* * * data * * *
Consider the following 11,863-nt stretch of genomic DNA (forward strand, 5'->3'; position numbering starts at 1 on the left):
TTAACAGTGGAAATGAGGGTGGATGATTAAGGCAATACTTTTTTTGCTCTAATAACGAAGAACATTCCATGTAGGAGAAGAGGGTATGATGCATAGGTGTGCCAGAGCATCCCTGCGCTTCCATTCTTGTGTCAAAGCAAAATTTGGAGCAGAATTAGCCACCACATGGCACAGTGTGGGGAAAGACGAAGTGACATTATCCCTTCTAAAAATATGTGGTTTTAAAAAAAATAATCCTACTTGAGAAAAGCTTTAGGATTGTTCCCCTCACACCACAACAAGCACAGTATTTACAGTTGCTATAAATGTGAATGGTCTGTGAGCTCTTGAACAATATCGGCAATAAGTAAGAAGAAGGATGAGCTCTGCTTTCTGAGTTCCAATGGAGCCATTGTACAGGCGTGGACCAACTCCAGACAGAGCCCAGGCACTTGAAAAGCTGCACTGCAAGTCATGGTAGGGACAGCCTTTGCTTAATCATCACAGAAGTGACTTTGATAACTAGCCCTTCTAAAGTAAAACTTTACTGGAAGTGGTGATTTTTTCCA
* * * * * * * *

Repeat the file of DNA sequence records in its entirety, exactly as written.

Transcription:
Consider the following 11,863-nt stretch of genomic DNA (forward strand, 5'->3'; position numbering starts at 1 on the left):
TTAACAGTGGAAATGAGGGTGGATGATTAAGGCAATACTTTTTTTGCTCTAATAACGAAGAACATTCCATGTAGGAGAAGAGGGTATGATGCATAGGTGTGCCAGAGCATCCCTGCGCTTCCATTCTTGTGTCAAAGCAAAATTTGGAGCAGAATTAGCCACCACATGGCACAGTGTGGGGAAAGACGAAGTGACATTATCCCTTCTAAAAATATGTGGTTTTAAAAAAAATAATCCTACTTGAGAAAAGCTTTAGGATTGTTCCCCTCACACCACAACAAGCACAGTATTTACAGTTGCTATAAATGTGAATGGTCTGTGAGCTCTTGAACAATATCGGCAATAAGTAAGAAGAAGGATGAGCTCTGCTTTCTGAGTTCCAATGGAGCCATTGTACAGGCGTGGACCAACTCCAGACAGAGCCCAGGCACTTGAAAAGCTGCACTGCAAGTCATGGTAGGGACAGCCTTTGCTTAATCATCACAGAAGTGACTTTGATAACTAGCCCTTCTAAAGTAAAACTTTACTGGAAGTGGTGATTTTTTCCA